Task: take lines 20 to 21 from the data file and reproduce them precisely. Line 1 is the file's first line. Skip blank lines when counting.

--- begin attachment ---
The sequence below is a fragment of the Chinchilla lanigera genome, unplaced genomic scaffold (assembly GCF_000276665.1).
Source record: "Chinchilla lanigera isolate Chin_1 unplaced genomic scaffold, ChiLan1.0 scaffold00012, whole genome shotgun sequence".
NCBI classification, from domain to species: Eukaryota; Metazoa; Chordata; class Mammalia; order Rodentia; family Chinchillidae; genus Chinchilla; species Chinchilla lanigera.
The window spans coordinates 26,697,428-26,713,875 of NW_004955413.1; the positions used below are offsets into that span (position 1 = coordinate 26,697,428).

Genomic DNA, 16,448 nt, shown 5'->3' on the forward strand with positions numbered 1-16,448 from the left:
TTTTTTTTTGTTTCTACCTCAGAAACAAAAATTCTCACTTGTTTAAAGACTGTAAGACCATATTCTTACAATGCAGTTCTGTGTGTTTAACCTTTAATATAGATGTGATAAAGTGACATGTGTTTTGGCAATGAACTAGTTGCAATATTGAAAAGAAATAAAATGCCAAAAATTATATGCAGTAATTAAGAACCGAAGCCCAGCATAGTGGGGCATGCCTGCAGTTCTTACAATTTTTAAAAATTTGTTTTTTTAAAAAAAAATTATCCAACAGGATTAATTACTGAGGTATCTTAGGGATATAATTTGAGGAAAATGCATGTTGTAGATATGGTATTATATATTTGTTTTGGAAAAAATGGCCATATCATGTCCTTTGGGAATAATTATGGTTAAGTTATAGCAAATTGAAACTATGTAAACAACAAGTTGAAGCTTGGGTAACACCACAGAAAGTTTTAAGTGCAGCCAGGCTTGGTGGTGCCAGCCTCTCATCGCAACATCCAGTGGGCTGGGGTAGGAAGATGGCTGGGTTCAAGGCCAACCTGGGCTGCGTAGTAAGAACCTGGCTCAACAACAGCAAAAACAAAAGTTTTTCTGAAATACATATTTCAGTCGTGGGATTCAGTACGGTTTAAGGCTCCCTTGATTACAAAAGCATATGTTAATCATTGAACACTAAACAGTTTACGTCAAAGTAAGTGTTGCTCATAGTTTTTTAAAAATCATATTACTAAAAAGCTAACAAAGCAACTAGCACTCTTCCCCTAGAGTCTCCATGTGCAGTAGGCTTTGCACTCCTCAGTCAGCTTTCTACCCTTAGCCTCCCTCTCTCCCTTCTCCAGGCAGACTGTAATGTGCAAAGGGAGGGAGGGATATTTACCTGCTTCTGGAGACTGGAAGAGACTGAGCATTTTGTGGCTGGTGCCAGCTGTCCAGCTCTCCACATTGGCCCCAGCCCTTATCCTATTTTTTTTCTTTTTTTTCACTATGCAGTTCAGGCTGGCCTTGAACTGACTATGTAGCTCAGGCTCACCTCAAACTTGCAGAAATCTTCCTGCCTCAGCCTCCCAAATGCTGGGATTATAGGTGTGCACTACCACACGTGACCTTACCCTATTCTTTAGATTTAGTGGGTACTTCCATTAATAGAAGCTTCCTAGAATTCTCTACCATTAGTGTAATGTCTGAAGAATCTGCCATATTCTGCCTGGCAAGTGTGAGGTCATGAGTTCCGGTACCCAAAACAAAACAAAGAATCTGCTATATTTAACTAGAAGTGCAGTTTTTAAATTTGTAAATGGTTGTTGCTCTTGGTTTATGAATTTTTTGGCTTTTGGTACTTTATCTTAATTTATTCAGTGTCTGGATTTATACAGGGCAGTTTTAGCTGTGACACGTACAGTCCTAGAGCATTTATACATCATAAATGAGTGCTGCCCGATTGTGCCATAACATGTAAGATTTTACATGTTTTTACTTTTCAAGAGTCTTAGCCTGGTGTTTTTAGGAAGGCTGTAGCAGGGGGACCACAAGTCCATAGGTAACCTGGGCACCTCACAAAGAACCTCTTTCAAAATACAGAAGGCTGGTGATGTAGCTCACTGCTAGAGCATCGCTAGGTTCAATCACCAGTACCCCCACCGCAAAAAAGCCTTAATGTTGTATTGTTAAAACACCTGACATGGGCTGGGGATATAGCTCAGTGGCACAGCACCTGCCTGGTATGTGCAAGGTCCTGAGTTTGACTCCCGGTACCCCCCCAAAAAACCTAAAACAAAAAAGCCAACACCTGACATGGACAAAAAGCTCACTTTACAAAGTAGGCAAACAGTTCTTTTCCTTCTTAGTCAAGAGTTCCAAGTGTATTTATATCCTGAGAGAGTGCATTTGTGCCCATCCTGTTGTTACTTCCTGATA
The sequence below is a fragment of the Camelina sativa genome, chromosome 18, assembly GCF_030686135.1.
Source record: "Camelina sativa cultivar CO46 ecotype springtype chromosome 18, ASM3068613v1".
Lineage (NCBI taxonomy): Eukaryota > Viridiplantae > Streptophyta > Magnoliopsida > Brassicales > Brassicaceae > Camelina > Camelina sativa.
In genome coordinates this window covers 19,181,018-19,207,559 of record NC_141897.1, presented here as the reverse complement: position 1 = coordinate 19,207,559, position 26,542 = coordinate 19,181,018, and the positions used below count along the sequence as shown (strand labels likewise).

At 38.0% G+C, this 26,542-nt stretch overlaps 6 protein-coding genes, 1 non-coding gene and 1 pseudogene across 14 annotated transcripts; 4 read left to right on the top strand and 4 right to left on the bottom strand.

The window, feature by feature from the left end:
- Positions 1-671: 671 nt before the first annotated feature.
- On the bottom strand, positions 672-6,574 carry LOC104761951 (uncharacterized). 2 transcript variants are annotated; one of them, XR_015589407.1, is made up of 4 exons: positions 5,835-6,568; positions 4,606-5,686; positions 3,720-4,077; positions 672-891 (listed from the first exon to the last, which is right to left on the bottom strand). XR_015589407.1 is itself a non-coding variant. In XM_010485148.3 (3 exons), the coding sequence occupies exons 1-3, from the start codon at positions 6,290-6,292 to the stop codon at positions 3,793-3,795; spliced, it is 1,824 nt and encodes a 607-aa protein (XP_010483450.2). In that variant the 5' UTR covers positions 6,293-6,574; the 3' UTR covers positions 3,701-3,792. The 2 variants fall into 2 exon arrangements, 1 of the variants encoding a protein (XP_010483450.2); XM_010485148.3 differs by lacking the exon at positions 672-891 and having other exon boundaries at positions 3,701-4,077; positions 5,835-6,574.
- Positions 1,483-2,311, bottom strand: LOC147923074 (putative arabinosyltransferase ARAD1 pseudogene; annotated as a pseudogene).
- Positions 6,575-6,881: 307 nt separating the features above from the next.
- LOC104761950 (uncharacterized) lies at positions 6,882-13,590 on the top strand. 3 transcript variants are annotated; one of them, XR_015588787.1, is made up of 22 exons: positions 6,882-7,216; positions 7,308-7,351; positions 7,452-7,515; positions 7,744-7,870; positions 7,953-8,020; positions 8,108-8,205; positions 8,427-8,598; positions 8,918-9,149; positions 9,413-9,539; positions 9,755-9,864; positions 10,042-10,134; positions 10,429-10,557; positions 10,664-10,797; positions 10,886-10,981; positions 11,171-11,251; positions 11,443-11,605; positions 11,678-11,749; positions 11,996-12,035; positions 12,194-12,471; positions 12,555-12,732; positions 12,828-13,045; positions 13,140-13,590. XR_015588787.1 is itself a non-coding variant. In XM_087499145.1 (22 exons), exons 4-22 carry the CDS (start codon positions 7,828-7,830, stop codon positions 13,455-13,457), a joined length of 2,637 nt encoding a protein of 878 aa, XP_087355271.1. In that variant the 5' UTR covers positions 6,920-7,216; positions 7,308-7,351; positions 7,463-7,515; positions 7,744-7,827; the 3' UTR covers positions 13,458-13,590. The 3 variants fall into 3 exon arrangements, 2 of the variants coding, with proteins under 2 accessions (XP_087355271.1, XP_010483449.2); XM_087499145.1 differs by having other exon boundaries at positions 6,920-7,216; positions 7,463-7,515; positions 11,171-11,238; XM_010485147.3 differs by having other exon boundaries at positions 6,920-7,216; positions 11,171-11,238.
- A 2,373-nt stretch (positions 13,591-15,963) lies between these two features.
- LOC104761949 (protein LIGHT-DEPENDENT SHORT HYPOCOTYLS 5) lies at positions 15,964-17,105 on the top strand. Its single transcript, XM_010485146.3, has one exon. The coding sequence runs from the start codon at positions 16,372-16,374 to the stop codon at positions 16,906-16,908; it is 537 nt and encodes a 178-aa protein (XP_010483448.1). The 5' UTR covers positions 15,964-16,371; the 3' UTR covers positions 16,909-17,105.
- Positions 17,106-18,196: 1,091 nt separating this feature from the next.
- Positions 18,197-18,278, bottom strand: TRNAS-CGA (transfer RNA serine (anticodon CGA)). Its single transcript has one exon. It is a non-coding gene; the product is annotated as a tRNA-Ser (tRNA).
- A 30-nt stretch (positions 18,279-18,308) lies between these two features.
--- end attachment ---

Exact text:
- Positions 17,106-18,196: 1,091 nt separating this feature from the next.
- Positions 18,197-18,278, bottom strand: TRNAS-CGA (transfer RNA serine (anticodon CGA)). Its single transcript has one exon. It is a non-coding gene; the product is annotated as a tRNA-Ser (tRNA).